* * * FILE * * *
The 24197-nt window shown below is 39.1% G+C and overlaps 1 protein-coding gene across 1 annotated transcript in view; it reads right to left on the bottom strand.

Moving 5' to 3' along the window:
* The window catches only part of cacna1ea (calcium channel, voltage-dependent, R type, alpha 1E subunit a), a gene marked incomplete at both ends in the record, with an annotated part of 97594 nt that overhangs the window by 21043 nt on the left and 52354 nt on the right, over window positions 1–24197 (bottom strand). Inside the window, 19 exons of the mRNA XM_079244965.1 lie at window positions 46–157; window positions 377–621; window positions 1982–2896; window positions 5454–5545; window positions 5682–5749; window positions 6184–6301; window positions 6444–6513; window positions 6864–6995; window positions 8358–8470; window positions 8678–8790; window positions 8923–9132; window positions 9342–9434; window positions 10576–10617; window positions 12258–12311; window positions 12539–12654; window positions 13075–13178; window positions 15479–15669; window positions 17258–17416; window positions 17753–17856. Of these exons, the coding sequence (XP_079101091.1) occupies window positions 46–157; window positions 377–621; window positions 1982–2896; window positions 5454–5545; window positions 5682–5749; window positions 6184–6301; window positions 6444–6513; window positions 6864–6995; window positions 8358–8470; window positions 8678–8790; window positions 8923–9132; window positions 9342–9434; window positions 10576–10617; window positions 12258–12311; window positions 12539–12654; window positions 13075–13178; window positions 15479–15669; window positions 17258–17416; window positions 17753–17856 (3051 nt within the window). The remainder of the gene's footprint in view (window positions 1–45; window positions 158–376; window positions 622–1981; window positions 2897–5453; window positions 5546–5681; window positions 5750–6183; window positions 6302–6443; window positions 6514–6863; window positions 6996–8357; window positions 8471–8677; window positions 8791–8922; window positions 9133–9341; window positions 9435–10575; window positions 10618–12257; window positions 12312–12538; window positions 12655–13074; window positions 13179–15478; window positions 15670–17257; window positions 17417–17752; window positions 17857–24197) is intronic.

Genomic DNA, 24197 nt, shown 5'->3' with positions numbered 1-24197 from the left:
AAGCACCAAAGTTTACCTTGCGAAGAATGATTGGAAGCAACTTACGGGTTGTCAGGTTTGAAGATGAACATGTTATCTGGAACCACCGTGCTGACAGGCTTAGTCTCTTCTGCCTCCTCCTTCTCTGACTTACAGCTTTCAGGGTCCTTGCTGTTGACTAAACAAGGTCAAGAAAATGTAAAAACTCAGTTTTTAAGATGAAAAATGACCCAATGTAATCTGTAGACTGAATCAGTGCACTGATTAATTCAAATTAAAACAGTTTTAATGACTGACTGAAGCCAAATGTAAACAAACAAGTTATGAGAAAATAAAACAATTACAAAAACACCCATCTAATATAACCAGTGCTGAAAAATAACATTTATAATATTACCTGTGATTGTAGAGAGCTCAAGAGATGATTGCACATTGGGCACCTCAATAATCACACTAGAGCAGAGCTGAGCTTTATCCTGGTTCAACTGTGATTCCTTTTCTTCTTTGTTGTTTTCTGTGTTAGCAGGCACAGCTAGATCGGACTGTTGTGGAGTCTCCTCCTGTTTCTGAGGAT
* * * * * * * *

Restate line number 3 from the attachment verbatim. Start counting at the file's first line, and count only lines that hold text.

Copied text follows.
* The window catches only part of cacna1ea (calcium channel, voltage-dependent, R type, alpha 1E subunit a), a gene marked incomplete at both ends in the record, with an annotated part of 97594 nt that overhangs the window by 21043 nt on the left and 52354 nt on the right, over window positions 1–24197 (bottom strand). Inside the window, 19 exons of the mRNA XM_079244965.1 lie at window positions 46–157; window positions 377–621; window positions 1982–2896; window positions 5454–5545; window positions 5682–5749; window positions 6184–6301; window positions 6444–6513; window positions 6864–6995; window positions 8358–8470; window positions 8678–8790; window positions 8923–9132; window positions 9342–9434; window positions 10576–10617; window positions 12258–12311; window positions 12539–12654; window positions 13075–13178; window positions 15479–15669; window positions 17258–17416; window positions 17753–17856. Of these exons, the coding sequence (XP_079101091.1) occupies window positions 46–157; window positions 377–621; window positions 1982–2896; window positions 5454–5545; window positions 5682–5749; window positions 6184–6301; window positions 6444–6513; window positions 6864–6995; window positions 8358–8470; window positions 8678–8790; window positions 8923–9132; window positions 9342–9434; window positions 10576–10617; window positions 12258–12311; window positions 12539–12654; window positions 13075–13178; window positions 15479–15669; window positions 17258–17416; window positions 17753–17856 (3051 nt within the window). The remainder of the gene's footprint in view (window positions 1–45; window positions 158–376; window positions 622–1981; window positions 2897–5453; window positions 5546–5681; window positions 5750–6183; window positions 6302–6443; window positions 6514–6863; window positions 6996–8357; window positions 8471–8677; window positions 8791–8922; window positions 9133–9341; window positions 9435–10575; window positions 10618–12257; window positions 12312–12538; window positions 12655–13074; window positions 13179–15478; window positions 15670–17257; window positions 17417–17752; window positions 17857–24197) is intronic.